I have 150 students this year. My work day is 7.17 hours, or approximately 430 minutes. 430 ÷ 150 is approximately 2.9 minutes. I have approximately 2.9 minutes per student to:

  • assess their individual needs
  • plan and deliver an effective lesson
  • provide meaningful feedback on their work
  • monitor their classroom behavior, and intervene as necessary
  • collect and organize their paperwork, grade it, then return it
  • communicate to them what they need to do next
  • communicate to their families their progress in class

And I haven’t had lunch, or yet figured out where on earth chrome book cart I had checked out today went. Or peed.

In juxtaposition, elementary school teachers have between 14.3 to 21.5 minutes per student to do the same. That’s approximately SEVEN TIMES the amount of time a secondary teacher has. Mass communication probably also happens at the elementary level, but people know that they can still approach the teacher 1-on-1 fairly easily. At the secondary level, mass comm is the air we breathe.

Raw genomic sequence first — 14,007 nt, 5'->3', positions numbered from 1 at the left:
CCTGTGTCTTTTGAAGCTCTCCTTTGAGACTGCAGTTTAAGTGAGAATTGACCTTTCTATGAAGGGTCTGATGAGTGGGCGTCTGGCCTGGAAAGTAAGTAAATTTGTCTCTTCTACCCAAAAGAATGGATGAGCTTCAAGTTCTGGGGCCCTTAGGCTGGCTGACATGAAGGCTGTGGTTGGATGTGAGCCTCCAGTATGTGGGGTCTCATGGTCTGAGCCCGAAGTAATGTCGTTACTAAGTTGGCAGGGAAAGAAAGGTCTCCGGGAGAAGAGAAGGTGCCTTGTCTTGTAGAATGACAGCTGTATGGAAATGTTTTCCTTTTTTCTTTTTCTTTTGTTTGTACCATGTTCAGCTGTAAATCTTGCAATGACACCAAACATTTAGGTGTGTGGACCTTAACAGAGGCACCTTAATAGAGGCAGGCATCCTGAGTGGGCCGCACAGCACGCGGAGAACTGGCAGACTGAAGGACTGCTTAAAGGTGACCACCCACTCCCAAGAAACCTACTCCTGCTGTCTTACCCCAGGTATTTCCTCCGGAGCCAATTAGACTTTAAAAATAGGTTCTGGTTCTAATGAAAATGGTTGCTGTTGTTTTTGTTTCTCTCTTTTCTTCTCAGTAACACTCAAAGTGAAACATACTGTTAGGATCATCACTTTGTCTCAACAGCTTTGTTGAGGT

Secondary schools should still have a newsletter though – it’s probably mass emailed to you, rather than passed out as a hard copy. Which means two glitches could happen:

  1. Because you probably have not updated your contact information with the school since your children entered that school, say in 6th grade, there is a chance that the email on file is no longer the email you actually check regularly.
    • The solution: Update your contact info with the front office. Don’t do it through the teacher. The teacher has no access whatsoever to change your personal contact information for you, no matter how much you, or they, wish they did.